Everyone who gets involved in fire safety becomes intimately familiar with their PPE gear. PPE can sound vague, but it covers turnout gear, boots, SCBA, gloves, helmets, and any tool that you are expected to wear. Before purchasing any of this equipment, the pants and jacket should fit properly, but the same scrutiny is often missed when acquiring boots and gloves. If any piece of equipment is sized improperly, it could mean that the firefighter won’t be able to perform their job properly. In the worst-case scenario could be putting themselves in danger.
This danger is especially highlighted when it comes to women. A recent study found that 75% of women do not have access to properly fitted PPE. Women account for less than 6% of fire personnel, but if even one member of the team can’t perform at 100%, it puts the rest of the squad in danger. Common problems from improperly fitted gear includes exposure to hazardous materials, rapid air use, poor dexterity.
How do we get the proper PPE fit? If you can, get a fitting done for your team, Darley Defense, for instance, will send a sizing expert to meet your team. The expert will help your team understand the correct fit and get the right size for everyone on the team. If you don’t do that, you can ask for samples of each size and have each member of your team perform a series of stretches and drills.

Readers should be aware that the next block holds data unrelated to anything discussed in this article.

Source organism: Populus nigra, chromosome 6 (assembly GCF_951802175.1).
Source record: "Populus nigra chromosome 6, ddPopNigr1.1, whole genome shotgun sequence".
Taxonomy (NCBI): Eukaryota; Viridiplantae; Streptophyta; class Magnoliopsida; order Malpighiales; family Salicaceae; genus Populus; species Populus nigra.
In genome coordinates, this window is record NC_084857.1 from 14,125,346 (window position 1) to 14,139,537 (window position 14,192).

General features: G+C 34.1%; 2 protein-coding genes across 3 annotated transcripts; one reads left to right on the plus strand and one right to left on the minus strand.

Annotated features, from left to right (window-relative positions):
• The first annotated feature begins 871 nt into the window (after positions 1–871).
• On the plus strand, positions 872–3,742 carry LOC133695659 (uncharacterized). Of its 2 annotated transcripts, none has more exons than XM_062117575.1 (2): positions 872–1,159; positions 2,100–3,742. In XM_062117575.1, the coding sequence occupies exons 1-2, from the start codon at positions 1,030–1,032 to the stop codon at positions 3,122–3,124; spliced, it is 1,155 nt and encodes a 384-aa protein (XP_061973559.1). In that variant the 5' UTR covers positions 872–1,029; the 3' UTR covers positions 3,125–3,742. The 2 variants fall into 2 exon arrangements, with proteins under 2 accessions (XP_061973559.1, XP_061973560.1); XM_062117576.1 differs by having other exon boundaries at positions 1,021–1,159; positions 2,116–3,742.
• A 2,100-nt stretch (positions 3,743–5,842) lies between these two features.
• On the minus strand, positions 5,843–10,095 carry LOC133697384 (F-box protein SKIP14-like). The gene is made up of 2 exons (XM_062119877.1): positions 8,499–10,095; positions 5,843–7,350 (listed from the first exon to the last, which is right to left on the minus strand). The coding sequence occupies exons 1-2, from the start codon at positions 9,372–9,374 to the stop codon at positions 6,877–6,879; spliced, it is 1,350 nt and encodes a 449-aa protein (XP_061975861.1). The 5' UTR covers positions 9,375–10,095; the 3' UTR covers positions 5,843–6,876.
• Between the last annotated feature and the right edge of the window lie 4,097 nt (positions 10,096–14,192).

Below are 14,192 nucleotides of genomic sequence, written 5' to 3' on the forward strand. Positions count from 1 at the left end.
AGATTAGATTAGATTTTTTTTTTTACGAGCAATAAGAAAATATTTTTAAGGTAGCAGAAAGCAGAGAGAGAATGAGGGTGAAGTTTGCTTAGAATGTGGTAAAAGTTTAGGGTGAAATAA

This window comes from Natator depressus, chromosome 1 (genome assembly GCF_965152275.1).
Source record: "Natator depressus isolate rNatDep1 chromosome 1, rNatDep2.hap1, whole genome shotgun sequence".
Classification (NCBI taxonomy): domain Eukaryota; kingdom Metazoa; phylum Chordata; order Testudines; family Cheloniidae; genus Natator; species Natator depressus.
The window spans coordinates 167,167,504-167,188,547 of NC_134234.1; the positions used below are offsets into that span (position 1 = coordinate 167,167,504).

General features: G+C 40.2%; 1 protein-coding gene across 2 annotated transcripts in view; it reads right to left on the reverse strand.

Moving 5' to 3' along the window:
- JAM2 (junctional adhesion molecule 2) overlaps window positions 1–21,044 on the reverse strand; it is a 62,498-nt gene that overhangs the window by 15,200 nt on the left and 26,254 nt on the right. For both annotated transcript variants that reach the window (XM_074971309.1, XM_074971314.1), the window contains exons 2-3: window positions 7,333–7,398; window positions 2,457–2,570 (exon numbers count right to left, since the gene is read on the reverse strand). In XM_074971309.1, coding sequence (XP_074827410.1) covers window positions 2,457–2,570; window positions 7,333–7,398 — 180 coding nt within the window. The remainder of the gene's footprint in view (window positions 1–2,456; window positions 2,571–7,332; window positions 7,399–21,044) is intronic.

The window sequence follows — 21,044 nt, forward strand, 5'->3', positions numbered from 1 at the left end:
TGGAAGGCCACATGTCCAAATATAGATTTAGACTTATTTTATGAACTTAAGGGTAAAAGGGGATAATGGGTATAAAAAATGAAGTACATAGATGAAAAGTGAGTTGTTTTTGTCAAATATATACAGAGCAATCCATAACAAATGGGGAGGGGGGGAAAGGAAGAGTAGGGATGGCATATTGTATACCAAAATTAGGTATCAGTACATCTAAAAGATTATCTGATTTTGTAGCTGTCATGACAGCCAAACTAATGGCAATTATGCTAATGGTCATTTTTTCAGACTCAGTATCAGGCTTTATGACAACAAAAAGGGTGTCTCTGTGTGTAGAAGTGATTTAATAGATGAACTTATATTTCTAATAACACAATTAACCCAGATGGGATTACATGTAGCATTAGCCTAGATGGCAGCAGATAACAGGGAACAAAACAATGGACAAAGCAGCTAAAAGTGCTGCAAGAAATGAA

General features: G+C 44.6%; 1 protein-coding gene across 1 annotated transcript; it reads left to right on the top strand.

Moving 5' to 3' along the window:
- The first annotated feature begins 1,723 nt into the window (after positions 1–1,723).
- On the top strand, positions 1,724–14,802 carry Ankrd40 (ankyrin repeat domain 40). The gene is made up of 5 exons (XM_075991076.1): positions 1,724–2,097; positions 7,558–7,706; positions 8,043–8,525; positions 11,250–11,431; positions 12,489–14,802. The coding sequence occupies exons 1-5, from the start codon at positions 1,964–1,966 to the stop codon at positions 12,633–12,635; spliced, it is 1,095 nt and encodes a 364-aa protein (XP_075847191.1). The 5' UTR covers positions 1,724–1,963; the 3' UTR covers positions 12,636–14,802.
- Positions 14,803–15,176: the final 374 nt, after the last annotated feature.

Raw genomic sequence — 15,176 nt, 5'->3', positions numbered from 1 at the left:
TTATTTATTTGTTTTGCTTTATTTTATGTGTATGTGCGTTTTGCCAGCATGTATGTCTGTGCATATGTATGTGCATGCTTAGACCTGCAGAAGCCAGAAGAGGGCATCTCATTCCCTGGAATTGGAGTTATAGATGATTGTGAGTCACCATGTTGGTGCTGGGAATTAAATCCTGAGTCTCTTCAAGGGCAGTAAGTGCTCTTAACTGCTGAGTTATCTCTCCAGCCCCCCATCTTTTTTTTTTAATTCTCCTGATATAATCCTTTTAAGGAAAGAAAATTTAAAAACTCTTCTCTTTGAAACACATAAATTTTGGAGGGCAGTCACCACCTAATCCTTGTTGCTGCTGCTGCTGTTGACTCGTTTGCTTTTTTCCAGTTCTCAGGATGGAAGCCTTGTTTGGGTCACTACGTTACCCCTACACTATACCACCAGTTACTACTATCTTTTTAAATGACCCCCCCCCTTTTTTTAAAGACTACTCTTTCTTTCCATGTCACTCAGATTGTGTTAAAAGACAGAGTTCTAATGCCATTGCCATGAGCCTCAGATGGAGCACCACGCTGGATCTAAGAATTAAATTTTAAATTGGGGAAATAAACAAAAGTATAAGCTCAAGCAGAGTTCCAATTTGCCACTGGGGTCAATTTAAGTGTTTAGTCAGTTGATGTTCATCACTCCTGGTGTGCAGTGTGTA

The goal of the stretches and drills is to make sure that the coat and pants overlap by at least two inches while in different orientations. It’s best to start with stretches first by bending forward and then side to side. Someone should be watching to verify that the coat and pants stay overlapped throughout the stretches. If the gear passes the stretch test, the next step is to do some drills. Have the firefighter start in a prone position, crawl for about 20 feet, then have them duck-walk for another 20 feet, have them climb over something at about hip height. The goal is to have them perform a range of motion tests that they would normally be expected to do during a fire call. The observer should keep an eye on the firefighter while they are performing the drills. It’s not uncommon for the pants to not stay over the boots, which is a sign of a bad fit. The wearer will also be able to tell where there is to much strain or tension, which can also indicate a bad fit.
While departments can do fittings themselves, the best way to protect your team is to have an expert perform the fitting. Darley Defense will send an expert to help with fitting. They will talk departments through the sizing process and how to evaluate their PPE.
The team at Darley understands the importance of not only having the best equipment available, but also the right equipment for the job. That starts with properly fitting gear. Contact one of veteran firefighters for more information or a quote.